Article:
Julian Assange Wins Right to Appeal Extradition in UK Supreme Court

Wikileaks co-founder, Julian Assange, will be able to take his case to the UK Supreme Court. This after a US legal win.

The day journalism went to trial is continuing. Assange, of course, helped to expose unprecedented amounts of American corruption. Whether it was the international influence to push American laws on other countries via the diplomatic cables or even potential war crimes through the war diaries (i.e. collateral murder). What’s more is that Wikileaks also exposed multiple international trade agreements that were being negotiated with multinational corporations and governments behind closed doors. The US, for their part, couldn’t let any of this stand and has been pushing for a reprisal ever since.

In 2019, Assange was dragged non-violently out of an Ecuadorian embassy after the US managed to win a regime change and a deal with the country of Ecuador. At the time, the US was utilizing a, at best, highly questionable accusation of sexual assault – a case where one of the accusers ended up recanting. Supporters, of course, knew better and knew that the US has been trying to get their hands on the journalist for years.

Western media, of course, had an axe to grind with Assange. While they have long considered themselves the stalwart defender of democracy and holds government accountable, Wikileaks effectively embarrassed them by doing more in just a few years than what the media combined failed to do for decades. In response, some of them happily shed their cover of balance to favour the US government. Many of them have been actively demonizing Assange ever since – at one point, imitating satire along the way.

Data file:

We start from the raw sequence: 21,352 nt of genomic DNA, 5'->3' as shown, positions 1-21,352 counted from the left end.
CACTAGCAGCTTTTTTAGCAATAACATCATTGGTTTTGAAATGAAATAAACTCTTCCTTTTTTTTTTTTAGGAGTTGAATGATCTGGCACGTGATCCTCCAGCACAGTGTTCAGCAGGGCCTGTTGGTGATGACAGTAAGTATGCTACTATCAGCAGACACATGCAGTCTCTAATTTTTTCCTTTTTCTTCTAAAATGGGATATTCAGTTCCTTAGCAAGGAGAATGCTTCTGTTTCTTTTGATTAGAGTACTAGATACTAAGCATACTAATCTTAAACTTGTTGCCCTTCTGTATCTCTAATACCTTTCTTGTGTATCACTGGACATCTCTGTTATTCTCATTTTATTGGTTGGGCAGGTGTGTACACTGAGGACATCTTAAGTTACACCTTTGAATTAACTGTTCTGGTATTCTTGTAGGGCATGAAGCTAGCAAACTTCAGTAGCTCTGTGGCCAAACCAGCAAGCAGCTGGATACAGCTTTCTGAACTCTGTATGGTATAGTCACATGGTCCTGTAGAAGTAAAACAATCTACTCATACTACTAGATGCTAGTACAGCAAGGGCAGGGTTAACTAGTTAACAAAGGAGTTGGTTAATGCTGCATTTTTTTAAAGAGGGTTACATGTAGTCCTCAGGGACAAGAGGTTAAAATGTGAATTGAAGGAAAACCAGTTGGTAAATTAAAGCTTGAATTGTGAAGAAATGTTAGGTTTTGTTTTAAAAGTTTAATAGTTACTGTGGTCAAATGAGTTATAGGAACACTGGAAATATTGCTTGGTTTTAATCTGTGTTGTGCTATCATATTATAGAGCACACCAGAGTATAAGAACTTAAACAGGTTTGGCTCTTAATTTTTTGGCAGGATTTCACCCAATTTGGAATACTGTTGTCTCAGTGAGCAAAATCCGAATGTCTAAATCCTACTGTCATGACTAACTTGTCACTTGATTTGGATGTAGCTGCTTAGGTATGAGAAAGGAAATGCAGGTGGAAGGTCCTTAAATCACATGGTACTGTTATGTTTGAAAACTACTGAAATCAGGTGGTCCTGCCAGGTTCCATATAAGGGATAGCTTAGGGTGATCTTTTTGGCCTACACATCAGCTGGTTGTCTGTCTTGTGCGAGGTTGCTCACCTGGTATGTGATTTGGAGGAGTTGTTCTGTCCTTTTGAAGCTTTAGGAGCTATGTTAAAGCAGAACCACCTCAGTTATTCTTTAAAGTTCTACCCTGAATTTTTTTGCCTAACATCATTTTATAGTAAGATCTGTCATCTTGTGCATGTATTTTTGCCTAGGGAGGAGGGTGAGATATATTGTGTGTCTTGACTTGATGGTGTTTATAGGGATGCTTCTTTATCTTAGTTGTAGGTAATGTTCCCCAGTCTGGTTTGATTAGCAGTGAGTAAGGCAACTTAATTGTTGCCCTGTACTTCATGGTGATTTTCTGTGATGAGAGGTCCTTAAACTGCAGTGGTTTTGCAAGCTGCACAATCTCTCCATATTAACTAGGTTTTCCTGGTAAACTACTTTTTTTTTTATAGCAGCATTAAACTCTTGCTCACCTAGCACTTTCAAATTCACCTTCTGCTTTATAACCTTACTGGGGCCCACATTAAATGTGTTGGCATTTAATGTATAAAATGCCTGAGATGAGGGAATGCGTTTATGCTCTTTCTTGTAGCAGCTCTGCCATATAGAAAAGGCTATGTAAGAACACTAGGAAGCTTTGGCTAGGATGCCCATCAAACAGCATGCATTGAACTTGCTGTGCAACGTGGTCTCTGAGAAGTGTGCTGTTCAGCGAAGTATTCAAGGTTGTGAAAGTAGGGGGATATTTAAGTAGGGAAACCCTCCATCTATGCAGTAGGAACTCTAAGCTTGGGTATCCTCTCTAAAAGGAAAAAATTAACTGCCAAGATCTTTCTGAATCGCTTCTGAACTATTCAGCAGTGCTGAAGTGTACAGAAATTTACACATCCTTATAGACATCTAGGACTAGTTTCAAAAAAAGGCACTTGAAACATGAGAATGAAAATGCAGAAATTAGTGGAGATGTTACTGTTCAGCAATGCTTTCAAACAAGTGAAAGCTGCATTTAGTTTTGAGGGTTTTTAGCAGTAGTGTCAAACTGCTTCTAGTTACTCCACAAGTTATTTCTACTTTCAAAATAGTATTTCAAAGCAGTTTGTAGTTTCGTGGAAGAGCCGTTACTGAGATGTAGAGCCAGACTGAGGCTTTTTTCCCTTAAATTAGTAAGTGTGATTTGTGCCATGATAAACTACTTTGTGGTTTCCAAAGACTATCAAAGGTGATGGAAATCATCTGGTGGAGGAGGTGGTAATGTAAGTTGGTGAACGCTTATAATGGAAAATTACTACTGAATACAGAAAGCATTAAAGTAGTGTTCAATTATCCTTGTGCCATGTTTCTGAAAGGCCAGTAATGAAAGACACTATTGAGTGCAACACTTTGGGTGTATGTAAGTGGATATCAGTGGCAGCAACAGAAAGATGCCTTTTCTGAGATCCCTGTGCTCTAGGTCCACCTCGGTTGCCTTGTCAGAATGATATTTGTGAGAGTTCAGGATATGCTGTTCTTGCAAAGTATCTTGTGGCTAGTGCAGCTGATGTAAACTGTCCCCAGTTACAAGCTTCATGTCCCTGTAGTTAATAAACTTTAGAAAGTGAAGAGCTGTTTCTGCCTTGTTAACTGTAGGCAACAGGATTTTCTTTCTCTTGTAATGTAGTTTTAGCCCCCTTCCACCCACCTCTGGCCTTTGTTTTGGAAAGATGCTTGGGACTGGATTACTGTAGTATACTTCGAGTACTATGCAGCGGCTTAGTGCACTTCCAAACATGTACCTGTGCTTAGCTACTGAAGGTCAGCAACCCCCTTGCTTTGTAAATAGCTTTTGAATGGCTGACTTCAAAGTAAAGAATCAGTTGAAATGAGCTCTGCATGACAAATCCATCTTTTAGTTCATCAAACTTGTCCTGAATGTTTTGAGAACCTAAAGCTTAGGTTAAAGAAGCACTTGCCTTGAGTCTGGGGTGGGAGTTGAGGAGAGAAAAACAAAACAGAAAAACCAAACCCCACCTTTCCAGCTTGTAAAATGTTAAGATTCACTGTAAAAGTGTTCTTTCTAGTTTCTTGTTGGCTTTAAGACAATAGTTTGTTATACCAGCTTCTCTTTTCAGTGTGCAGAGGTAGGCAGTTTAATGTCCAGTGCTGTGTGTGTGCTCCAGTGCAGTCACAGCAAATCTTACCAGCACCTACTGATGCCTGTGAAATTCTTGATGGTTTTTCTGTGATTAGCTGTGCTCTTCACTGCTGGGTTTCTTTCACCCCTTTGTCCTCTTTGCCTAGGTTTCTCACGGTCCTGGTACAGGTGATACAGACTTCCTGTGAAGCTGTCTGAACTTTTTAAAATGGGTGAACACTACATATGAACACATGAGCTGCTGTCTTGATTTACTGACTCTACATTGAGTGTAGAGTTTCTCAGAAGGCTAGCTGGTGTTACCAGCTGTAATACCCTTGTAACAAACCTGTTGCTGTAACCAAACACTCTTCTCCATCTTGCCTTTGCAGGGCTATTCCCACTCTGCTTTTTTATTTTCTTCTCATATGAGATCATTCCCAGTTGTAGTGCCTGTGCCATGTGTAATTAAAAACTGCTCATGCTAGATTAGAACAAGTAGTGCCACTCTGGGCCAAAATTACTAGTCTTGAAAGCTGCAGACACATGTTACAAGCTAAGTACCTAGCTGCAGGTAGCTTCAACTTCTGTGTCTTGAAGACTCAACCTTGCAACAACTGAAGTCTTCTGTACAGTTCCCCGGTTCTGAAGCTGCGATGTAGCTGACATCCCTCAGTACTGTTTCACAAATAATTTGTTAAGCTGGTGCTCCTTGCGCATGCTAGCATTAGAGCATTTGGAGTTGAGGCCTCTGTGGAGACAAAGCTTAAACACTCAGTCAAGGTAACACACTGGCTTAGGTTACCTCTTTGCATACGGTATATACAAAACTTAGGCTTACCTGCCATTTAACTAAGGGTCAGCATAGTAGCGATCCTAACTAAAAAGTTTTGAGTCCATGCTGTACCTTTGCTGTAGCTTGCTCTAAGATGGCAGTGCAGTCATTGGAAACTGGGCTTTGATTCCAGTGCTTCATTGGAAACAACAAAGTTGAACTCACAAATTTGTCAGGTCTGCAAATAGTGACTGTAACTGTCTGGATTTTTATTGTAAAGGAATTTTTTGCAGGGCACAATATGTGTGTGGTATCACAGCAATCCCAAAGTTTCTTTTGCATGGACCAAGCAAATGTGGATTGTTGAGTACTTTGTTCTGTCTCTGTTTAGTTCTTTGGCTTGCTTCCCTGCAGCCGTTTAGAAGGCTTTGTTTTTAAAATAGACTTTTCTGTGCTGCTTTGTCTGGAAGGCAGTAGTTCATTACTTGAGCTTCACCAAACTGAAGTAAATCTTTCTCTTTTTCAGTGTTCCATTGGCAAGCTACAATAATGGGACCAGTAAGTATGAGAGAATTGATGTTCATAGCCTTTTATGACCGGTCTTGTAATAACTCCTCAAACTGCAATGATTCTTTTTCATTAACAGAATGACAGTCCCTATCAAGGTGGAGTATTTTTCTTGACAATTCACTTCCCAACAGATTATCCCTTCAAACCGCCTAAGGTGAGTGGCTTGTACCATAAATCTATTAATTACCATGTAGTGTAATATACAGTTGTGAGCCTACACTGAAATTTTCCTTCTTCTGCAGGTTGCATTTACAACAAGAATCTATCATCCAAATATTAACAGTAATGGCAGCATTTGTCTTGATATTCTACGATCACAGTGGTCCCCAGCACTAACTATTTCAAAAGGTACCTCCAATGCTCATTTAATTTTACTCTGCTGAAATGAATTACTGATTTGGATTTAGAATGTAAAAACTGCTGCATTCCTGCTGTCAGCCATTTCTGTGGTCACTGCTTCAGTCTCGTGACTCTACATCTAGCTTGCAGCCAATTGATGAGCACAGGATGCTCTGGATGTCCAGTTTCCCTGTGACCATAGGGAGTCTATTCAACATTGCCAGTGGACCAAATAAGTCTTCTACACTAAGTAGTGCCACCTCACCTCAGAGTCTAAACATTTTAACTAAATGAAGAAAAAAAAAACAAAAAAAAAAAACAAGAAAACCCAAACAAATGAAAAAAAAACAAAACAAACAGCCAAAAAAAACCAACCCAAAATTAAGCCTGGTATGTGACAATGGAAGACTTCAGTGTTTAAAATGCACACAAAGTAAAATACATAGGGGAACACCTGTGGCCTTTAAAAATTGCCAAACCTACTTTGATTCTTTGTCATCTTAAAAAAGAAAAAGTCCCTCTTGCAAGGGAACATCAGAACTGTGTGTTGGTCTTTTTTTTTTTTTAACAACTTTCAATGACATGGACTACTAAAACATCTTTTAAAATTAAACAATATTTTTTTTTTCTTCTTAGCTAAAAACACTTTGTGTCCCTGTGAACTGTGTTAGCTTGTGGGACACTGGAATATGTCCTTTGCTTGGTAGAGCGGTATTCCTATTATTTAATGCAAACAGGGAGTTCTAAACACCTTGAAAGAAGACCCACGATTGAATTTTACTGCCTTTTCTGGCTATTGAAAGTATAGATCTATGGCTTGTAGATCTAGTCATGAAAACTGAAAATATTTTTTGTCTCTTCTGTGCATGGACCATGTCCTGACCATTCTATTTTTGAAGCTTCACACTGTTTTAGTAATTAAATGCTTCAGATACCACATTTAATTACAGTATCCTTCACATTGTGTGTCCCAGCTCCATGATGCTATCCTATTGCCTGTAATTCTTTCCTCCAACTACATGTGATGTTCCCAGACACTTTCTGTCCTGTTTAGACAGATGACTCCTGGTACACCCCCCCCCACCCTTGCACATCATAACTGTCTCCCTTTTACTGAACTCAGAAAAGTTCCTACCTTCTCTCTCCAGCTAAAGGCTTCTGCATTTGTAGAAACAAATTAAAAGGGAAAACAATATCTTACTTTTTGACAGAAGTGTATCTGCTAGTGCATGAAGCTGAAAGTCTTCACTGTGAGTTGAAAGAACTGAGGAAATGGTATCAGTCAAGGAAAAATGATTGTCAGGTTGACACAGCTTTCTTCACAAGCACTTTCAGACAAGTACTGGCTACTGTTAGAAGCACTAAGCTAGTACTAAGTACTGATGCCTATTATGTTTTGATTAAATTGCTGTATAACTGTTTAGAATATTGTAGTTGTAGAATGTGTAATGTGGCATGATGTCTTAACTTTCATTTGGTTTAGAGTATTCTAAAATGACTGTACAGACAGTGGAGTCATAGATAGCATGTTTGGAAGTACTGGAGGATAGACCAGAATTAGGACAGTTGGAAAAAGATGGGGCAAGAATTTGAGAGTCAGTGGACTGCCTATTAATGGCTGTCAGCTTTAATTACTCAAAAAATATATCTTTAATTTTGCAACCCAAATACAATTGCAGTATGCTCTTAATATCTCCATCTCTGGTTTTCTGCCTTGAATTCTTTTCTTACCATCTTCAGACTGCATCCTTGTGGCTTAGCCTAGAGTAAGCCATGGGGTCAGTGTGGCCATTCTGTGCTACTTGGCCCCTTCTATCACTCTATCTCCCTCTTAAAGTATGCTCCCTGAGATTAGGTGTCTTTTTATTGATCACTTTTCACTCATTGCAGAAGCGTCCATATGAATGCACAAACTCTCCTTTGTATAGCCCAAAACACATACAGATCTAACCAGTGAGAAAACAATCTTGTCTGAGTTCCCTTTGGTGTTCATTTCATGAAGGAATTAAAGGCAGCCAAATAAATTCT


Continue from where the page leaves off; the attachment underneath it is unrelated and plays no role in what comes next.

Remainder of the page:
Also in 2019, the US managed to get their first taste of revenge when a UK court sentenced Assange to 50 weeks in prison for the comparatively trivial crime of skipping bail. Assange’s lawyers, of course, pointed out that this sentence exceeded the legal limit of what could have been handed down and that murderers get less than that for a similar misdemeanour. The United Nations also called the prison sentence disproportionate.

After that, the US cast aside the flimsy Swedish case and began the long process of extraditing Assange. It was at that point that the time for pretending was over and, as a result, the Swedish sexual assault accusations had long exceeded it’s time as being a useful cover. In the process, it proved Assange’s supporters correct that the charges were little more than a thin cover for what the US had been wanting all along.

Shortly after, the US did what many considered unthinkable – laid 17 charges of espionage for the crimes of journalism. Civil rights advocates and organizations were shocked that the US would go this far in their quest for political revenge. The EFF (Electronic Frontier Foundation) concluded that this case had officially gone far beyond just a simple case against Assange and Wikileaks and grew to a case against journalism itself. In doing so, the US broke an unwritten oath to never use espionage charges against journalists who were simply holding government to account. Reporters Without Borders, for their part, demanded the release of Assange as well.